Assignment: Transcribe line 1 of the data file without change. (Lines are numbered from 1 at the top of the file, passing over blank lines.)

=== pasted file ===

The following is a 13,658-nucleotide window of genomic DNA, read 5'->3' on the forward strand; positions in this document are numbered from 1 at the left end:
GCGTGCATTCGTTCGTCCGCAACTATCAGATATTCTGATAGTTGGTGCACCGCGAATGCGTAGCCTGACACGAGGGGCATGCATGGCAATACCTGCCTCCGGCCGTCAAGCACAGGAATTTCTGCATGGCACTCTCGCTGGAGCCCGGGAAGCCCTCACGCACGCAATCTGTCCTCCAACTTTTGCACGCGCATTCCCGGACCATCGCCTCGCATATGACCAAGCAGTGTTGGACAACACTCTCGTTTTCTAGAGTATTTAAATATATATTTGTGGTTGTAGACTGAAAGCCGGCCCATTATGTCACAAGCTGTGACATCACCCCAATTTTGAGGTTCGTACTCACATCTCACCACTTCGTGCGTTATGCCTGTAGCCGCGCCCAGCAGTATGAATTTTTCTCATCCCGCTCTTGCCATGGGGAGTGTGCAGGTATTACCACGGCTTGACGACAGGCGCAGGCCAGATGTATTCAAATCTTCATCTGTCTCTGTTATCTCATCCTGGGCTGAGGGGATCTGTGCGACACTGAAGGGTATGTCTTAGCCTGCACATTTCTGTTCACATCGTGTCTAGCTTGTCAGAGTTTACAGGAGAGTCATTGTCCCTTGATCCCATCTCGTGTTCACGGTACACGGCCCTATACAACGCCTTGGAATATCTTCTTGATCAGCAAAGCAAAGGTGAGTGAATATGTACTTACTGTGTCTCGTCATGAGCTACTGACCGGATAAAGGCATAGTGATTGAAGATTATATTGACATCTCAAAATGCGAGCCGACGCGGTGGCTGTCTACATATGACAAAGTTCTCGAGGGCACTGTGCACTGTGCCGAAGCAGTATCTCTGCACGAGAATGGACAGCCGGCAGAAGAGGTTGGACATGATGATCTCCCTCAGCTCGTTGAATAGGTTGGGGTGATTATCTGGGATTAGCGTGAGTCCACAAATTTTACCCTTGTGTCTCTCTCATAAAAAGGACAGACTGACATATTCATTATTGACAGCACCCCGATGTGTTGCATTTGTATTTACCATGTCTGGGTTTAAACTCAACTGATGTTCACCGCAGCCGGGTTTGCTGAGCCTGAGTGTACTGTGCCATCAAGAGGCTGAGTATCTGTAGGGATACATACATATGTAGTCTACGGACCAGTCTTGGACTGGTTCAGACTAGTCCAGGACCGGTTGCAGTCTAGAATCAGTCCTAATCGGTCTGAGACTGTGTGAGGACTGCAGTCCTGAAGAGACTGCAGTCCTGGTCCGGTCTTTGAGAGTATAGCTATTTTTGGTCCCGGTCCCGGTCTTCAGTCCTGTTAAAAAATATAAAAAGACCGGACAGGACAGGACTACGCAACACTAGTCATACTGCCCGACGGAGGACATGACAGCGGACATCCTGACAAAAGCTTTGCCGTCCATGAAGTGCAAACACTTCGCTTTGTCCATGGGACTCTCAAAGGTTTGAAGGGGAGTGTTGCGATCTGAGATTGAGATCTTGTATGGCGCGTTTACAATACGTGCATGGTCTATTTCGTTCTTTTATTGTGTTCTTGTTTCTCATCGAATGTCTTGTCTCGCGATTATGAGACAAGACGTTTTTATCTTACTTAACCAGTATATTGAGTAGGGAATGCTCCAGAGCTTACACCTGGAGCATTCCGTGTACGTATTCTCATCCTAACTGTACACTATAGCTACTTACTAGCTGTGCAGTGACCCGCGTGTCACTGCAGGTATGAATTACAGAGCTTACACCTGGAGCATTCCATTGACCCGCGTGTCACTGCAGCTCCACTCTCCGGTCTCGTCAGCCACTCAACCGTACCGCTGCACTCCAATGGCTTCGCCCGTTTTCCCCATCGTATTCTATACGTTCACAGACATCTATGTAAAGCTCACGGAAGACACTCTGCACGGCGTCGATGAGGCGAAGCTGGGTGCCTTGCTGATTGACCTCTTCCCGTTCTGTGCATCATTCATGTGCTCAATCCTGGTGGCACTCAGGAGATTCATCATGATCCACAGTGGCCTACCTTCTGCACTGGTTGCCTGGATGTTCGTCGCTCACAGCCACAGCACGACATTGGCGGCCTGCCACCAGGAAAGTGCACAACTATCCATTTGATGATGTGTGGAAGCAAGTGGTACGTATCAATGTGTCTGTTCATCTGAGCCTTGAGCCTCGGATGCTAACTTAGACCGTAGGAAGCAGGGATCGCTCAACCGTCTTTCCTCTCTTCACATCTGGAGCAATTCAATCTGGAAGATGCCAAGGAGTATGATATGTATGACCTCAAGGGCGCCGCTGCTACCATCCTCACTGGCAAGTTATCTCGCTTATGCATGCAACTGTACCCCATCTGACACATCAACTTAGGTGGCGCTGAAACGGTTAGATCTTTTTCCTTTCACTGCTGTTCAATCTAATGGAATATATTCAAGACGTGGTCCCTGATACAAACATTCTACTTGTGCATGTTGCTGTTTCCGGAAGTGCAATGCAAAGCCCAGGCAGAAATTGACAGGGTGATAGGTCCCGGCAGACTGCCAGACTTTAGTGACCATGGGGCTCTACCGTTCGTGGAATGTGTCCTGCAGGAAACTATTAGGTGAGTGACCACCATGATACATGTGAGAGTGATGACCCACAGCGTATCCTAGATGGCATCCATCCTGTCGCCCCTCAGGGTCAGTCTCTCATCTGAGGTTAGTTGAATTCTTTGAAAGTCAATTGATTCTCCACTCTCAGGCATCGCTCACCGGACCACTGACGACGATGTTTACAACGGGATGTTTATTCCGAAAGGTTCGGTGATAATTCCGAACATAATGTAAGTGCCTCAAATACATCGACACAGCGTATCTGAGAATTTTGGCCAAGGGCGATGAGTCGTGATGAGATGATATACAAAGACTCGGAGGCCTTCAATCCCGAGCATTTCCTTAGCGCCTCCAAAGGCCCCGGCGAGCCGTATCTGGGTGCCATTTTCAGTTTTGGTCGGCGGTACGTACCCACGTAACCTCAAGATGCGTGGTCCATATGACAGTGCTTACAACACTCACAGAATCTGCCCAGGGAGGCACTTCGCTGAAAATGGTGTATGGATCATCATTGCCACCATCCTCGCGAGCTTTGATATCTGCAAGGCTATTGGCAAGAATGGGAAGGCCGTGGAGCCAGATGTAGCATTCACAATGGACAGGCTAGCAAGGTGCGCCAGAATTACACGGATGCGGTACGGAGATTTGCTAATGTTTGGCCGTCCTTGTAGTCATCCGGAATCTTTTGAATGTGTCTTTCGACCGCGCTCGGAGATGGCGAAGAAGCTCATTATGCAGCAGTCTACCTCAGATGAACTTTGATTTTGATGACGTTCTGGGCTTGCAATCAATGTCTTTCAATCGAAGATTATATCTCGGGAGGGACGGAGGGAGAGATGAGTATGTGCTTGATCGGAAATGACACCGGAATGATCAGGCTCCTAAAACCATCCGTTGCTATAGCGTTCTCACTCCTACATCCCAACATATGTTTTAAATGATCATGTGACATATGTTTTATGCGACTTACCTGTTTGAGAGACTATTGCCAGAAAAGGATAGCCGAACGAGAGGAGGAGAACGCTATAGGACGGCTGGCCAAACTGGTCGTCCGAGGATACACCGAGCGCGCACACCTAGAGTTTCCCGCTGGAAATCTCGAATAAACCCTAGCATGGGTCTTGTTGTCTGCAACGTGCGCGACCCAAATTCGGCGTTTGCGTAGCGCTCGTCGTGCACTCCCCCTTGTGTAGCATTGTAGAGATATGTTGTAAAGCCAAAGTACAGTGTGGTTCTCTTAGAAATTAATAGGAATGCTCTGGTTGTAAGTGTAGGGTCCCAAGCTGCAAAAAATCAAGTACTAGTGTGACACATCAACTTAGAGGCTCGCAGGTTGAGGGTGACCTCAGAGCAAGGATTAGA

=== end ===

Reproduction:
The following is a 13,658-nucleotide window of genomic DNA, read 5'->3' on the forward strand; positions in this document are numbered from 1 at the left end: